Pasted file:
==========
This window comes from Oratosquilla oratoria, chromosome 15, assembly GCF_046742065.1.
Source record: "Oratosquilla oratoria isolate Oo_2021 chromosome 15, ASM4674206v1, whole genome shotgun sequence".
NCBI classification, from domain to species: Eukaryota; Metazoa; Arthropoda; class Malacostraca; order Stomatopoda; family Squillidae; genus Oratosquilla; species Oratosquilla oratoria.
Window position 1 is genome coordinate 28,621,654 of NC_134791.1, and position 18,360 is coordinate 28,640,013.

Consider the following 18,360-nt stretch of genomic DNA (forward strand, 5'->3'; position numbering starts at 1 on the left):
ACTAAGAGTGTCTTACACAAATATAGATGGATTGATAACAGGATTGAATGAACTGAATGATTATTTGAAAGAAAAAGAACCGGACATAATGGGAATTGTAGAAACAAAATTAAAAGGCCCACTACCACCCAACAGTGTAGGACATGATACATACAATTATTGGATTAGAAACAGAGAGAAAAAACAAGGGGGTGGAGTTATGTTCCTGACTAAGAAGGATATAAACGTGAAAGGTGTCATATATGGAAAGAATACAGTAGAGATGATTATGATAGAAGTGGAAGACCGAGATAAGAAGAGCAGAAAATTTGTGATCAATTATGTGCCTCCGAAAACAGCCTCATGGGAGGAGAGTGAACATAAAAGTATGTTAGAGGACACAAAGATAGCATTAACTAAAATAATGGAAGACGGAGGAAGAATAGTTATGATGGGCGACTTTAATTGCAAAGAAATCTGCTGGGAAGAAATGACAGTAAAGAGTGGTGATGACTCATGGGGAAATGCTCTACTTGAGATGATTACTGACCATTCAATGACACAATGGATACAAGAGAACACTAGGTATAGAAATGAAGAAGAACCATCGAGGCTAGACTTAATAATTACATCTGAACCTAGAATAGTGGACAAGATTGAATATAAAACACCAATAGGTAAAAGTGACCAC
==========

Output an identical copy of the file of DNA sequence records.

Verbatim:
This window comes from Oratosquilla oratoria, chromosome 15, assembly GCF_046742065.1.
Source record: "Oratosquilla oratoria isolate Oo_2021 chromosome 15, ASM4674206v1, whole genome shotgun sequence".
NCBI classification, from domain to species: Eukaryota; Metazoa; Arthropoda; class Malacostraca; order Stomatopoda; family Squillidae; genus Oratosquilla; species Oratosquilla oratoria.
Window position 1 is genome coordinate 28,621,654 of NC_134791.1, and position 18,360 is coordinate 28,640,013.

Consider the following 18,360-nt stretch of genomic DNA (forward strand, 5'->3'; position numbering starts at 1 on the left):
ACTAAGAGTGTCTTACACAAATATAGATGGATTGATAACAGGATTGAATGAACTGAATGATTATTTGAAAGAAAAAGAACCGGACATAATGGGAATTGTAGAAACAAAATTAAAAGGCCCACTACCACCCAACAGTGTAGGACATGATACATACAATTATTGGATTAGAAACAGAGAGAAAAAACAAGGGGGTGGAGTTATGTTCCTGACTAAGAAGGATATAAACGTGAAAGGTGTCATATATGGAAAGAATACAGTAGAGATGATTATGATAGAAGTGGAAGACCGAGATAAGAAGAGCAGAAAATTTGTGATCAATTATGTGCCTCCGAAAACAGCCTCATGGGAGGAGAGTGAACATAAAAGTATGTTAGAGGACACAAAGATAGCATTAACTAAAATAATGGAAGACGGAGGAAGAATAGTTATGATGGGCGACTTTAATTGCAAAGAAATCTGCTGGGAAGAAATGACAGTAAAGAGTGGTGATGACTCATGGGGAAATGCTCTACTTGAGATGATTACTGACCATTCAATGACACAATGGATACAAGAGAACACTAGGTATAGAAATGAAGAAGAACCATCGAGGCTAGACTTAATAATTACATCTGAACCTAGAATAGTGGACAAGATTGAATATAAAACACCAATAGGTAAAAGTGACCAC